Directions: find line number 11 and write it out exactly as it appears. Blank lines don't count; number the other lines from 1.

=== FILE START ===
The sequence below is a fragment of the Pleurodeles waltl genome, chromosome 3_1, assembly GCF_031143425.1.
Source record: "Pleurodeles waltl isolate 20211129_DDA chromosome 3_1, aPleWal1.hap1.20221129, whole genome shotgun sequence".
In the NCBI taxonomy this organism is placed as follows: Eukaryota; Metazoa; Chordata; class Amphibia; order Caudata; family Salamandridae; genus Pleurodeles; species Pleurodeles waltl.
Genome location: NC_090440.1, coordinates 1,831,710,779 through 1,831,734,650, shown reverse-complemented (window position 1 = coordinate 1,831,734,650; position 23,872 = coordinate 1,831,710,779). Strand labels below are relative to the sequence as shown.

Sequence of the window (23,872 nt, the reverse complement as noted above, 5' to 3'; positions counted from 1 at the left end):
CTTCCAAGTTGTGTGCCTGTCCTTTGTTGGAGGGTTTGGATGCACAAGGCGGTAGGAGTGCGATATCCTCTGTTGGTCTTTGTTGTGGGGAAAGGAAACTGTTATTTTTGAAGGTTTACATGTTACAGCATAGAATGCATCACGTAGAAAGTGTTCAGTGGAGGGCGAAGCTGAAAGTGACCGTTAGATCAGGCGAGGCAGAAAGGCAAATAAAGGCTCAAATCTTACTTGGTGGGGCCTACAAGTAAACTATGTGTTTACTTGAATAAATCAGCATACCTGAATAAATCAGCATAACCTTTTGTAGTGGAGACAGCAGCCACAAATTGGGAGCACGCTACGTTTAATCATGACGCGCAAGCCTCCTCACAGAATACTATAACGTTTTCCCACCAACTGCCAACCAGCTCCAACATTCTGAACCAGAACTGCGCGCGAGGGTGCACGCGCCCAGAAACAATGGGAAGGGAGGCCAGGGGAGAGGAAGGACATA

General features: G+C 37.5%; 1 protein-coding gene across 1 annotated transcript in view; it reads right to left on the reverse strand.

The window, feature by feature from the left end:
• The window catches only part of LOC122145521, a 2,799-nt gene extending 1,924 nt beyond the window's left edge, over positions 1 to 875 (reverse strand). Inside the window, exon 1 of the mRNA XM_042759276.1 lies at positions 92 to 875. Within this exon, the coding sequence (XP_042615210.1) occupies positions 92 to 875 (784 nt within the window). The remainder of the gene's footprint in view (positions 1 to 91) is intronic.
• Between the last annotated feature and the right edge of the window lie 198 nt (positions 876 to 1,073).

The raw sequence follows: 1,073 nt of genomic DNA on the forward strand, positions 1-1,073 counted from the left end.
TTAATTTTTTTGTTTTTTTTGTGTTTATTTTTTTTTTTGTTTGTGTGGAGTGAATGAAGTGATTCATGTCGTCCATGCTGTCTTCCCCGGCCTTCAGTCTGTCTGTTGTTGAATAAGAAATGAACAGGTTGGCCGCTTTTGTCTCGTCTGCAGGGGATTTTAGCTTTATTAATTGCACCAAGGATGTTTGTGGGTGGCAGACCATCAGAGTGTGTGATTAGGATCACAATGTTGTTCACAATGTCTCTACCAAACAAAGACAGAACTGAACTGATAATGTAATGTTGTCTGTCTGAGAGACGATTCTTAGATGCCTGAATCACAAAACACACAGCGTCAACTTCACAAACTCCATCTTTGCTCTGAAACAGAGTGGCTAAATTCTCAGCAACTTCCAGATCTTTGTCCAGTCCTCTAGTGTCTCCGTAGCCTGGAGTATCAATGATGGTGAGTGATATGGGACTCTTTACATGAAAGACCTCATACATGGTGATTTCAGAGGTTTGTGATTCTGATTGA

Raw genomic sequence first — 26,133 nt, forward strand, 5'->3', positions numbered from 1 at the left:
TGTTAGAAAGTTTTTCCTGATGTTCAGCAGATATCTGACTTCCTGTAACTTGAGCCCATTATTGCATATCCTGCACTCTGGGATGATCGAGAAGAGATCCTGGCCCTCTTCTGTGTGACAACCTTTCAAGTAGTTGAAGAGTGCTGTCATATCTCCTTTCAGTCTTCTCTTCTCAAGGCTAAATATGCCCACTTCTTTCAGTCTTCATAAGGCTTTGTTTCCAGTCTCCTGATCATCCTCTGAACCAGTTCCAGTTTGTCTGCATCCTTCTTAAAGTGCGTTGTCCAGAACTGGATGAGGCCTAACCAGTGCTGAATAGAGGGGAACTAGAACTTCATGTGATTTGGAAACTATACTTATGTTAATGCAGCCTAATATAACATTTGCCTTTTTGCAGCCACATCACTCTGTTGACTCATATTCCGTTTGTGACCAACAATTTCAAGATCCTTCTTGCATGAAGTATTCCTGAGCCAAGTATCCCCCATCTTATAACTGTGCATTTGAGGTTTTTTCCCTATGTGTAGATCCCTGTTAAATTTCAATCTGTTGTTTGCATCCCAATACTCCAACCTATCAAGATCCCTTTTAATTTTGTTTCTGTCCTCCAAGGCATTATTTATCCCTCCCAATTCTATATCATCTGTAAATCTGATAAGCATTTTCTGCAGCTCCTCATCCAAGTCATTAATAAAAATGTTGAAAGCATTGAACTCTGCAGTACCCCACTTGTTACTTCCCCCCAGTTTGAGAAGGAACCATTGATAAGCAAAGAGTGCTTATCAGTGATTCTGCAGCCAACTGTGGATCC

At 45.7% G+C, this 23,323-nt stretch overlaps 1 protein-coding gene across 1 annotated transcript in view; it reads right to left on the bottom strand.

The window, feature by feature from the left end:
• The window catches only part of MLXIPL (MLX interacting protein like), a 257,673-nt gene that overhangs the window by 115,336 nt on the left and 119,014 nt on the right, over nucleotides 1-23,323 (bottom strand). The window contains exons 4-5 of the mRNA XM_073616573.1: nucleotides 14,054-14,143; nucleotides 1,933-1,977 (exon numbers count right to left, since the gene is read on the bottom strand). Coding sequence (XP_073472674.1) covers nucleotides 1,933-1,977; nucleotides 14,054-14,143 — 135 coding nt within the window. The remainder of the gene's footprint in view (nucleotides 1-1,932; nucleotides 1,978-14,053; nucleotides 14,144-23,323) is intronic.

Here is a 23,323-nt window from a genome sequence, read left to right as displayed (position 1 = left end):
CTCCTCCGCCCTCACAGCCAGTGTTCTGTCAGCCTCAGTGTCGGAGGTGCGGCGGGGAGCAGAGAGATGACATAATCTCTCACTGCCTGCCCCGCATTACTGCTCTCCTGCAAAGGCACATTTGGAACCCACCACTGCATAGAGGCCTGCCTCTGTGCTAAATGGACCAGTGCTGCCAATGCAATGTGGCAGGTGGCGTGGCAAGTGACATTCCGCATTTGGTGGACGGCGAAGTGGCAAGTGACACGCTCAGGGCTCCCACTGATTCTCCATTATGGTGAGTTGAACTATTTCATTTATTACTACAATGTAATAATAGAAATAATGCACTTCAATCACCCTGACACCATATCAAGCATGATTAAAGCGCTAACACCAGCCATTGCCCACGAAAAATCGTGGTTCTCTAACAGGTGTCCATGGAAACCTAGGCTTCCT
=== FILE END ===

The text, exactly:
The raw sequence follows: 1,073 nt of genomic DNA on the forward strand, positions 1-1,073 counted from the left end.